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Bonjour Gramps,

My question is this one…please answer with honesty for I need this answer more greatly now than ever before. I became a member at age 13 against my will but still believed in the church . After time I developed a true testimony of my own. But I married a non-member who seemed interested in the church then. We had three wonderful girls and I was very active in church …going to the temple every month…my life on earth was wonderful. Until my prayers never seemed to come true…that my husband become a member and that we should be sealed for eternity. My husband was very happy having me and his children active in the church…it gave him a security that nothing could go wrong. But it did go wrong…I left my husband. My love for him died after waiting for so long. I felt like I was being used. My only prayer had not been answered and it was a ‘just asking.’ Now my life has gone bad in every sense. My question was this…Is there any hope of forgiveness for me?





Dear Marie,

There is no point in going over the past to reconstruct what should have been, or what might have been. Although the past cannot be changed, our relationship with past events certainly can. To your question, “Is there any hope for forgiveness?” the answer is a resounding “Yes, there is!!”

You say that your life has gone bad in every sense. Using some biblical terminology, could you say that your sins were as scarlet or crimson? This is what Isaiah had to say about that:

Come now, and let us reason together, saith the Lord: though your sins be as scarlet, they shall be as white as snow; though they be red like crimson, they shall be as wool. (Isaiah 1:18)

That tells us that although a person’s sins may be extreme, yet forgiveness is possible. But the question is, what must we do to be forgiven? Again, the simple answer comes from the scriptures-

Behold, he who has repented of his sins, the same is forgiven, and I, the Lord, remember them no more. By this ye may know if a man repenteth of his sins-behold, he will confess them and forsake them. (D&C 58:42-43)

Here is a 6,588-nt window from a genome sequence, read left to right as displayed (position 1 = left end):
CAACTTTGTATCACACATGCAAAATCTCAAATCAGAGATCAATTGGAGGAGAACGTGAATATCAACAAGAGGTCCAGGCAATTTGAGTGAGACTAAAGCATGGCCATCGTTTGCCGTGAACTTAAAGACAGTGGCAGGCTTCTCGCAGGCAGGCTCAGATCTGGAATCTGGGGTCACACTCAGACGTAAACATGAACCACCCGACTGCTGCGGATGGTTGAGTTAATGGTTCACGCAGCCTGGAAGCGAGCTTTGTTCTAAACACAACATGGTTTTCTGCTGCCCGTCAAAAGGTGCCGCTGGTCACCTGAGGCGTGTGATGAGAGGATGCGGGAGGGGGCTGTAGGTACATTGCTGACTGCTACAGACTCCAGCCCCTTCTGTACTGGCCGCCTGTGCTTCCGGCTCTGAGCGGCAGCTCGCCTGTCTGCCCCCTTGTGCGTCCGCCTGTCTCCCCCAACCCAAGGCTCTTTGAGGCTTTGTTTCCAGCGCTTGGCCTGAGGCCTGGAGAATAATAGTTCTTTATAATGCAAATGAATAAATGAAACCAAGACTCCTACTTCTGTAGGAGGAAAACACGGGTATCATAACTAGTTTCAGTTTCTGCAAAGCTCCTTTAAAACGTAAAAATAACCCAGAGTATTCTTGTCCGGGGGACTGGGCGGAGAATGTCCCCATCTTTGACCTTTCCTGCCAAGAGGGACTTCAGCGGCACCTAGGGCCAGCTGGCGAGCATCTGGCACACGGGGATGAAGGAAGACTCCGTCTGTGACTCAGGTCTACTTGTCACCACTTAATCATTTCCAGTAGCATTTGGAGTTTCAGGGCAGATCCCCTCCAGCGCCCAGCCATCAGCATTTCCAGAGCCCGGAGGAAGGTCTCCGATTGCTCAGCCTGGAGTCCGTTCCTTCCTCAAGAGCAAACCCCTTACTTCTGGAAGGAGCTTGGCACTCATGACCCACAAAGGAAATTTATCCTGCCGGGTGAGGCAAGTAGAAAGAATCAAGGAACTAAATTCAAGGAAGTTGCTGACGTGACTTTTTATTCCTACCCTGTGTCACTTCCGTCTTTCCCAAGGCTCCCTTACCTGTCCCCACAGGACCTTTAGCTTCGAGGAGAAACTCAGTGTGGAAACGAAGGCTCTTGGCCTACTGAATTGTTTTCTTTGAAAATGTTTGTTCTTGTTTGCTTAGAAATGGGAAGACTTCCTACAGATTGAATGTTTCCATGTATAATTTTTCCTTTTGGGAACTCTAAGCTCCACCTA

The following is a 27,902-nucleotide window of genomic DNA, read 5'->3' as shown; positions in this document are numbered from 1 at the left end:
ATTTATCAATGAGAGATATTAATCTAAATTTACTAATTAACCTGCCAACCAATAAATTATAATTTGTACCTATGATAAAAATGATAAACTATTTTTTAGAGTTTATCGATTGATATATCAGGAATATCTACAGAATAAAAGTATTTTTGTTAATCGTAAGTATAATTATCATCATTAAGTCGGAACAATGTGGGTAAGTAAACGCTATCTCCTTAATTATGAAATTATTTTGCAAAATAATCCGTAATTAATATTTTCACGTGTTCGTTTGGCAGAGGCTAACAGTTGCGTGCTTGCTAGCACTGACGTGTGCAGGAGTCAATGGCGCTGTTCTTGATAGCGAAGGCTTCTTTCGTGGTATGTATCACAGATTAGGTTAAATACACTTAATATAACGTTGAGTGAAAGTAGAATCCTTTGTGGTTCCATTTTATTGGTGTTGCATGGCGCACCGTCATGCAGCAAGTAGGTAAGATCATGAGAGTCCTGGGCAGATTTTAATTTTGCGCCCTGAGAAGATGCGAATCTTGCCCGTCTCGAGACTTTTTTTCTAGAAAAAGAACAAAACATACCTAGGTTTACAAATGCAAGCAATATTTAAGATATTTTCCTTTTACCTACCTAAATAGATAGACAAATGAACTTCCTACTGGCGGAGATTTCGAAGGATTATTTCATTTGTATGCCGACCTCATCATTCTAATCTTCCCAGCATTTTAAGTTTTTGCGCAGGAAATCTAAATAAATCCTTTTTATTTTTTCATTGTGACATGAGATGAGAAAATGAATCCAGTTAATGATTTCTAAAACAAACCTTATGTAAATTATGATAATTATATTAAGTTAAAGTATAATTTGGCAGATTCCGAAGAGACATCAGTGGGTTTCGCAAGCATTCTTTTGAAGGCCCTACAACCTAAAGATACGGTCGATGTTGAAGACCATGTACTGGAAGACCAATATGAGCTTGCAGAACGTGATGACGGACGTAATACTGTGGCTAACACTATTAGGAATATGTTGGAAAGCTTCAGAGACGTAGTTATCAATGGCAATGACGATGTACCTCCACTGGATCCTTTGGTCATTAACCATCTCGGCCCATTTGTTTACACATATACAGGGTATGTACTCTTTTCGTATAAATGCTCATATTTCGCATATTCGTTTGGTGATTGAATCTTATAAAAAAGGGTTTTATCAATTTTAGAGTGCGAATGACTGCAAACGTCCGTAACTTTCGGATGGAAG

So, first confession. The person to whom to confess is the common judge in Israel-that is, your bishop. He will not only hear your confession, but will be your counselor and guide in helping you comply with the second requirement for forgiveness-forsaking the sin.

There is a little more to forsaking sin than mere abstinence. How we feel in our heart dictates how we act in our lives. People could avoid committing sin for all sorts of reasons-lack of opportunity, fear of exposure, redirection of interest, etc.-and still not forsake the sin. To forsake sin means that we develop a different character in ourselves; we change ourselves in such a way that what was once a desirable thing and perhaps a way of life comes to be distasteful and abhorrent to us. We become a different type of person. Those changes are not easy to make; they take time, will power, devotion and dedication to nobler causes, a deep sense of humility and dependence on the Lord, and an understanding of and appreciation for the great atoning sacrifice of the Savior, through which act the Father may extend His mercy to us in forgiving our sins without violating the principles of divine justice.

But as we work within ourselves a new heart, if you will, or a different set of values and standards, such that those things of which we are repenting of are no longer a part of our lives, then the Savior has promised, I, the Lord, remember them no more, and we are clean, every whit.






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